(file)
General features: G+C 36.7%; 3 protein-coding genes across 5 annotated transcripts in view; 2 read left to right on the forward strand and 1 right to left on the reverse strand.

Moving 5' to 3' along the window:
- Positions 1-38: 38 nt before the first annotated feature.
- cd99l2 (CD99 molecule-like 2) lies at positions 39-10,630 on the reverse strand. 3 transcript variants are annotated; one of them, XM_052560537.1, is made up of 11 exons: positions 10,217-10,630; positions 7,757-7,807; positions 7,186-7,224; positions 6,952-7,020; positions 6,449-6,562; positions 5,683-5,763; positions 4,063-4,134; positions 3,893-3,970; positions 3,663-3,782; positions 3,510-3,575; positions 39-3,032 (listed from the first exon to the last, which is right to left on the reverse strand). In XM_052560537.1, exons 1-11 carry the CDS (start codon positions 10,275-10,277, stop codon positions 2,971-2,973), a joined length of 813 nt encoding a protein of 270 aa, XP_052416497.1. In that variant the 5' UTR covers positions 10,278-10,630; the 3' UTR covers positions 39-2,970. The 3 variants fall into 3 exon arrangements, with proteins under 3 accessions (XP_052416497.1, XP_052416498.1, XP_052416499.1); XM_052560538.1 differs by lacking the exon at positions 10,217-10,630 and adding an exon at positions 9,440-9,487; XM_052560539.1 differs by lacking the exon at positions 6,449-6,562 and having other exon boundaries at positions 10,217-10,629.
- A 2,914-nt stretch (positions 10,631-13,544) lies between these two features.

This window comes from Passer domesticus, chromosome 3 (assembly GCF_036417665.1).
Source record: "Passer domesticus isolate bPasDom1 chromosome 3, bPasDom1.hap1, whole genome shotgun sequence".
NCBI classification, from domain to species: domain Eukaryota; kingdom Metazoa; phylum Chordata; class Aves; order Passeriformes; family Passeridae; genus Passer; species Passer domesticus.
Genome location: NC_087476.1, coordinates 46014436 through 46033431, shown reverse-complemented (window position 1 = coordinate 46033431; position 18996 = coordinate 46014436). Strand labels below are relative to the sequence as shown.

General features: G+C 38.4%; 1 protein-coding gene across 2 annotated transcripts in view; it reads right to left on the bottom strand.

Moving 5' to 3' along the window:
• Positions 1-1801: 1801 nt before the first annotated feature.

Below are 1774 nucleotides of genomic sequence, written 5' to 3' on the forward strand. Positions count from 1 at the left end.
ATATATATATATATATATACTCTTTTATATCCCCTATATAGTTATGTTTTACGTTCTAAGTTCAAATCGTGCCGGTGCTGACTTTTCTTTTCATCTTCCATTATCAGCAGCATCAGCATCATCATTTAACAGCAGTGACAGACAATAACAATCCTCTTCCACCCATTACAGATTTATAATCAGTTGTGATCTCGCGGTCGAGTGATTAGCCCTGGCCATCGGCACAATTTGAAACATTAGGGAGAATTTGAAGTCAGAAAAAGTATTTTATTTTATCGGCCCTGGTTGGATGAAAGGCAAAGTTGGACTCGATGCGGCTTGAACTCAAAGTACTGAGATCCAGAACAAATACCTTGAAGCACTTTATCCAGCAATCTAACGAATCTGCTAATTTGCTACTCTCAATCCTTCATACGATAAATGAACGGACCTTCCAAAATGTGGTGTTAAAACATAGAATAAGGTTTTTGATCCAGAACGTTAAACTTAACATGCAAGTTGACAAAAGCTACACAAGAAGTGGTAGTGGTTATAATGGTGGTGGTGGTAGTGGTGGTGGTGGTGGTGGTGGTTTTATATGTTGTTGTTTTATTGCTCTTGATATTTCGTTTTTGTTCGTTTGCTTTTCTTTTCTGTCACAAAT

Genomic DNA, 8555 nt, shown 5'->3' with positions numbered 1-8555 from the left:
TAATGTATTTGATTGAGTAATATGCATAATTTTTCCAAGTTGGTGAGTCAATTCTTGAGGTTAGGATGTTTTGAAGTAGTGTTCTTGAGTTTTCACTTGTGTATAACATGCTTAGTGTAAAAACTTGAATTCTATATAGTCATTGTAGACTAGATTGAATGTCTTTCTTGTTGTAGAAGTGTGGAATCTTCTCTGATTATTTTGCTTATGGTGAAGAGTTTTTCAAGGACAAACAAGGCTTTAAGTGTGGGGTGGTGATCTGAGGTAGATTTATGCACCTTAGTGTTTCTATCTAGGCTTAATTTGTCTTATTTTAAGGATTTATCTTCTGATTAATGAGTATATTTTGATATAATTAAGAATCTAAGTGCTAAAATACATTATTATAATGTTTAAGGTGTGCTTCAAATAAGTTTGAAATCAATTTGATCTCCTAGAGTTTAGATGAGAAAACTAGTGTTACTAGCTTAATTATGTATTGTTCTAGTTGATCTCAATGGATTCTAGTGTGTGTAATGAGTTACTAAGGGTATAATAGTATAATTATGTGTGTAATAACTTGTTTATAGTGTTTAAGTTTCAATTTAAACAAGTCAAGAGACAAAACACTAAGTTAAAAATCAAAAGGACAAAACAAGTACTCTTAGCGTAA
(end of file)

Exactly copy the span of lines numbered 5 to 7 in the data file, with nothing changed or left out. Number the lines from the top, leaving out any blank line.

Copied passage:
- A 2,914-nt stretch (positions 10,631-13,544) lies between these two features.

This window comes from Passer domesticus, chromosome 3 (assembly GCF_036417665.1).
Source record: "Passer domesticus isolate bPasDom1 chromosome 3, bPasDom1.hap1, whole genome shotgun sequence".